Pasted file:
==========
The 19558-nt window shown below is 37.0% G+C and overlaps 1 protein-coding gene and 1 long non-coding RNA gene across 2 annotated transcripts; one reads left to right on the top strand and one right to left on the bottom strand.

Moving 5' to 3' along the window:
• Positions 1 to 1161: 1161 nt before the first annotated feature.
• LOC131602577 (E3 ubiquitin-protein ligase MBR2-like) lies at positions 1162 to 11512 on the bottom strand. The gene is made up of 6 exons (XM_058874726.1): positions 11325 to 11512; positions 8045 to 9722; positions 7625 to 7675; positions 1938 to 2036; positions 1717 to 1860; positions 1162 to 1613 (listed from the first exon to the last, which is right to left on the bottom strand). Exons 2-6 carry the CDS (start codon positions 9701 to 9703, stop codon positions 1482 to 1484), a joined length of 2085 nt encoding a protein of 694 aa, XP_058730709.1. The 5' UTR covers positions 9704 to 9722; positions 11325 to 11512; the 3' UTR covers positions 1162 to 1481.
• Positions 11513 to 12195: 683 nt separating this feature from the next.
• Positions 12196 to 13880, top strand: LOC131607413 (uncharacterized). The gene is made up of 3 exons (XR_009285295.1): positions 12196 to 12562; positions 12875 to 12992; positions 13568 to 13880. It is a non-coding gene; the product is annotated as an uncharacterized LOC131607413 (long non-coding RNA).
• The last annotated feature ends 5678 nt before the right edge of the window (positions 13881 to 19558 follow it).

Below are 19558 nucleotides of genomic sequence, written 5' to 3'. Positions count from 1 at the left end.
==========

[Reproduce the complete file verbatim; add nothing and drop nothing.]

The 19558-nt window shown below is 37.0% G+C and overlaps 1 protein-coding gene and 1 long non-coding RNA gene across 2 annotated transcripts; one reads left to right on the top strand and one right to left on the bottom strand.

Moving 5' to 3' along the window:
• Positions 1 to 1161: 1161 nt before the first annotated feature.
• LOC131602577 (E3 ubiquitin-protein ligase MBR2-like) lies at positions 1162 to 11512 on the bottom strand. The gene is made up of 6 exons (XM_058874726.1): positions 11325 to 11512; positions 8045 to 9722; positions 7625 to 7675; positions 1938 to 2036; positions 1717 to 1860; positions 1162 to 1613 (listed from the first exon to the last, which is right to left on the bottom strand). Exons 2-6 carry the CDS (start codon positions 9701 to 9703, stop codon positions 1482 to 1484), a joined length of 2085 nt encoding a protein of 694 aa, XP_058730709.1. The 5' UTR covers positions 9704 to 9722; positions 11325 to 11512; the 3' UTR covers positions 1162 to 1481.
• Positions 11513 to 12195: 683 nt separating this feature from the next.
• Positions 12196 to 13880, top strand: LOC131607413 (uncharacterized). The gene is made up of 3 exons (XR_009285295.1): positions 12196 to 12562; positions 12875 to 12992; positions 13568 to 13880. It is a non-coding gene; the product is annotated as an uncharacterized LOC131607413 (long non-coding RNA).
• The last annotated feature ends 5678 nt before the right edge of the window (positions 13881 to 19558 follow it).

Below are 19558 nucleotides of genomic sequence, written 5' to 3'. Positions count from 1 at the left end.